IMAGING T1, T2 AND MYELIN WATER FRACTION IN THE POST-MORTEM MULTIPLE SCLEROSIS CENTRAL NERVOUS SYSTEM
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The subject of this thesis is the use of Magnetic Resonance (MR) Imaging to quantify biometric MR indices in the Multiple Sclerosis (MS) fixed post-mortem central nervous system (CNS) tissue. Evaluating these indices in fixed tissue allows for the use of histology to verify the findings of MRI. However, it must first be discovered if the indices can be evaluated in fixed post-mortem spinal cord tissue. There is very little literature in this specific area, though some in the fixed brain, the results of which have been assumed to be equivalent in the spinal cord without proof. Therefore, the methodology must first be verified before the consideration of any index as useful and translatable to in-vivo spinal cord. This thesis concentrates on the evaluation of MR relaxometry methods using the indices T1 and T2 by themselves and to evaluate the myelin content of fixed post-mortem CNS tissue. The Carr-Purcell-Meiboom-Gill (CPMG) and Multicomponent Driven Equilibrium Single Pulse Observation of T1 & T2 (mcDESPOT) sequences are used to calculate T1, T2 and the Myelin Water Fraction (MWF) which is believed to be proportional to myelin content in the CNS. This is performed at 3T in a clinical scanner and at 7T in a small animal and wholebody scanner. The methods are first evaluated for use in fixed post-mortem CNS tissue. The two myelin measurement methods are then compared to histological staining if appropriate and where available to verify that the results obtained are proportional to myelin content. The T1 and T2 values in fixed tissue were found to be shortened in fixed tissue, T2 values were so short as to be at the limits of measurement by a clinical scanner, and values converged in white and grey matter, and therefore contrast was found to be limited between these tissues. Proton density images provided the most contrast between tissues. However, even with shortened T2 values, the CPMG sequence was able to identify the myelin water component in fixed tissue. The mcDESPOT algorithm struggled to separate the myelin water component due to clinical scanner limitations and the shortened, converging T1 and T2 values. However, the mcDESPOT algorithm was successful in discerning the myelin water component in the high signal situation of a small bore 7T peclinical scanner. An evaluation was then made of the usefulness of these indices for translation into clinical imaging. The CPMG sequence was found to be proportional to myelin content under all conditions, and therefore useful for disease monitoring in demyelinating diseases. The mcDESPOT sequence, was found to be proportional to myelin in some conditions, and is likely to be useful for monitoring myelination, though the sequence could not be fully validated in this thesis.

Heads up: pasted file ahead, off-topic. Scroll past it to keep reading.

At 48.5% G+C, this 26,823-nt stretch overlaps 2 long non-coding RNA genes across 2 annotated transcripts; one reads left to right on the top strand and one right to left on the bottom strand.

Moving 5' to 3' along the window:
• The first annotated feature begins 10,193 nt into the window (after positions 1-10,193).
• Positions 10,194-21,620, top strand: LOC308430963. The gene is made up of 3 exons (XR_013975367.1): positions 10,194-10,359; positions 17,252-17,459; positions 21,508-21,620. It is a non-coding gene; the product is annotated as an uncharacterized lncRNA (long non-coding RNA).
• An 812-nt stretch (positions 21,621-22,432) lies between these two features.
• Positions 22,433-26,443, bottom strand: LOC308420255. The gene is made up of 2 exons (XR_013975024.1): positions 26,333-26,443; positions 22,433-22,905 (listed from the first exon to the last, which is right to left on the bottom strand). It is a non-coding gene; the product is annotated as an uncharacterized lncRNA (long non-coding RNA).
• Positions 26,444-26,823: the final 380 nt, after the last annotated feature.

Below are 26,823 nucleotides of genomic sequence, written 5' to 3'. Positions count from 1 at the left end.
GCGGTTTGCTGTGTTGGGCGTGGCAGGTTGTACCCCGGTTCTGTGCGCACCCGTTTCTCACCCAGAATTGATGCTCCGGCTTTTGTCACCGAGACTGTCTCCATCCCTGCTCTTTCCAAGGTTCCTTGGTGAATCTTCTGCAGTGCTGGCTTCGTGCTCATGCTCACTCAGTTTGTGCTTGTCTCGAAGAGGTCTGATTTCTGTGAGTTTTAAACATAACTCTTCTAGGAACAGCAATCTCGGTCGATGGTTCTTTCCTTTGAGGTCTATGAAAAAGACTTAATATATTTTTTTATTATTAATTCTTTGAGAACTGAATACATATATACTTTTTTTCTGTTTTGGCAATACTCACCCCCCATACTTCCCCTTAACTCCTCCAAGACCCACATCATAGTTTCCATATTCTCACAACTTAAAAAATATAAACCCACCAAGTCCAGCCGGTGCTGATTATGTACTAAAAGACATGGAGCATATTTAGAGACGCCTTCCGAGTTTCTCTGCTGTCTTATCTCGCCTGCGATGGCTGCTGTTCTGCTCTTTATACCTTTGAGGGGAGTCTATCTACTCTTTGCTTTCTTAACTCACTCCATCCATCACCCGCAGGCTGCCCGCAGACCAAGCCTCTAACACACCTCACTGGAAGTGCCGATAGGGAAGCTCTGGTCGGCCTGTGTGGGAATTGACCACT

AuthorsMcDowell, Amy Rebecca
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